When Lutherans have conflicts over matters of the Law, we often are rudderless. After all Lutherans are gospel people, and we should always decide in favor of Grace, shouldn’t we? The best we can achieve seems to be a vague antinomian (anti-Law) position. Those opposed to antinomianism often retreat back into legalism. How do gospel-based Lutherans, in other words Evangelical-Lutherans, deal with the law?
Luther’s explanation of the third commandment, “Remember the Sabbath day to keep it holy,” in his Large Catechism is a great example of how Lutherans deal with the Law. Luther notes that this commandment was given only to the Israelites (Book of Concord 375, 376). Christians do not keep the Sabbath, which begins at sunset on Friday and ends at sunset on Saturday. In “How Christians Should Regard Moses,” Luther wrote that the Ten Commandments themselves do not apply to Gentiles because God never led them out of Egypt and gave them these commandments on Sinai (Lull 138–139). We see this most clearly in regard to the Third Commandment because, of the ten, it is most directly related to a specifically Jewish practice.
However, nature tells us that people need rest from work and that they need to hear from their creator (Book of Concord 376). Therefore, it is natural law and in accordance with the third commandment that Christians should have time off work and that they should gather together to hear the word of the Lord. For good order, but not out of legal requirement, Christians do this on Sunday (Tappert 376).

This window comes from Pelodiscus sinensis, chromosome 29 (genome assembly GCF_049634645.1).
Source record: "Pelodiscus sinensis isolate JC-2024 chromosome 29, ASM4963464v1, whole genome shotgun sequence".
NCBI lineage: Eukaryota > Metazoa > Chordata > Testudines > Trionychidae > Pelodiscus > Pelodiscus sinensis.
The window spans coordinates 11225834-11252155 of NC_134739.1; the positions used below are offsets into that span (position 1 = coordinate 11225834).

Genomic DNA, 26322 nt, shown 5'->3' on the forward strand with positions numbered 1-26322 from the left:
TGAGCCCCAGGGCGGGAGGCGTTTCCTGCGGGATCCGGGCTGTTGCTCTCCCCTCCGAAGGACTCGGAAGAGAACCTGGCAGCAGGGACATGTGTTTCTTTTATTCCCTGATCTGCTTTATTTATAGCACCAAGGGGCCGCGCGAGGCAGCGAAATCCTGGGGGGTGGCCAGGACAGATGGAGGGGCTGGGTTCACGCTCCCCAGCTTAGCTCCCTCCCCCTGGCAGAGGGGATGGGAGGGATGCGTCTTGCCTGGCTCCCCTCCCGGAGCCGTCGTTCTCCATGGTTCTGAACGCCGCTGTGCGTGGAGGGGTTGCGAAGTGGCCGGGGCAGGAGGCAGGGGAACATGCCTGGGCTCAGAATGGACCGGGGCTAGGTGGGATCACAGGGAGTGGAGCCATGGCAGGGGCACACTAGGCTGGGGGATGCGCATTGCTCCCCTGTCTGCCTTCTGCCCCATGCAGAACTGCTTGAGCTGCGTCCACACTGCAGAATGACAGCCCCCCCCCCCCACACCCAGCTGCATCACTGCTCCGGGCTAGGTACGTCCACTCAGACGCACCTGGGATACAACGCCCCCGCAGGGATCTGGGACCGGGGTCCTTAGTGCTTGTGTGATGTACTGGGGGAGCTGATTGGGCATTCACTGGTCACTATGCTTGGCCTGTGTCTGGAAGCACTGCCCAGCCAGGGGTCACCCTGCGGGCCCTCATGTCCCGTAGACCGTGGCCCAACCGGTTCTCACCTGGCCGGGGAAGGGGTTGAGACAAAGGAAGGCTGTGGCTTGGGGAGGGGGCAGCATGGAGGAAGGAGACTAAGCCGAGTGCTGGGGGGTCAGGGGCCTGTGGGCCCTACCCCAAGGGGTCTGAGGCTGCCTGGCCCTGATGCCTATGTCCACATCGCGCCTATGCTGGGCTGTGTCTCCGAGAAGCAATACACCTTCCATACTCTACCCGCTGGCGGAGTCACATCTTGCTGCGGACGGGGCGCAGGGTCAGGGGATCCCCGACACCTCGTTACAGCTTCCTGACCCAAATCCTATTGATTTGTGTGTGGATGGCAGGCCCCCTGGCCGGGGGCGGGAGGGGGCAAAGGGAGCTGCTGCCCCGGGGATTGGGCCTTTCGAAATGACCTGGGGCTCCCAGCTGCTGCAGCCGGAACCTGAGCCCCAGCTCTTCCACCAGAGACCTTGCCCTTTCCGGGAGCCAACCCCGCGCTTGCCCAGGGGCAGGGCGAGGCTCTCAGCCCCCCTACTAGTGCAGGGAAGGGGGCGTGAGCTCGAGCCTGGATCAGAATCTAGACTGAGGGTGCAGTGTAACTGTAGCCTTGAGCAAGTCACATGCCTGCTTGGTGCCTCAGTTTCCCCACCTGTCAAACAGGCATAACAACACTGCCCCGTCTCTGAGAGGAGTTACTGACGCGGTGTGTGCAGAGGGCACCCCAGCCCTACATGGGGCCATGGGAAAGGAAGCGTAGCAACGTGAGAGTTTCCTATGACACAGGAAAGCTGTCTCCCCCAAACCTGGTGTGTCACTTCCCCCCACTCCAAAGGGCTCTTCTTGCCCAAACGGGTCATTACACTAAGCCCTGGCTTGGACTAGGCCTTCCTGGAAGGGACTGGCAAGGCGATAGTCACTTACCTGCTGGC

What does this teach us? First, as Christians justified by faith, we have freedom. This freedom includes freedom from the law. This freedom allows us to engage in a dialogue with the law (Westhelle). We ask questions like, “does this law apply to me/us?” If it does not apply to us, we are free to ignore it, just as Christians do not ascribe any special holiness to Friday night and Saturday. However, we are careful to look for natural and moral laws that apply at all times and places until kingdom come.
The topic of natural law brings with it a set of tangled questions concerning what truly is natural and how we can know nature. To say that Lutherans should obey the natural law is not to say that they should follow the natural law tradition coming out of Aristotle and today publicized by journals like First Things. The best way for Lutherans to think of natural law is in its simplest sense, as devoid of philosophical baggage as possible. Here the Lutheran theologian becomes an observer of the world. For example, Luther, who hated Aristotle, simply noticed that human beings need rest and said so commenting on the Third Commandment.
Here we also see an important way the law continues to apply to Christians. It still works in our bodies, which need rest. Luther writes, “We keep them [holy days or holidays], first, for the sake of bodily need” (Book of Concord 376). The human body, until the day of the resurrection, works the same way whether or not its owner has been set free from the Law by the Gospel.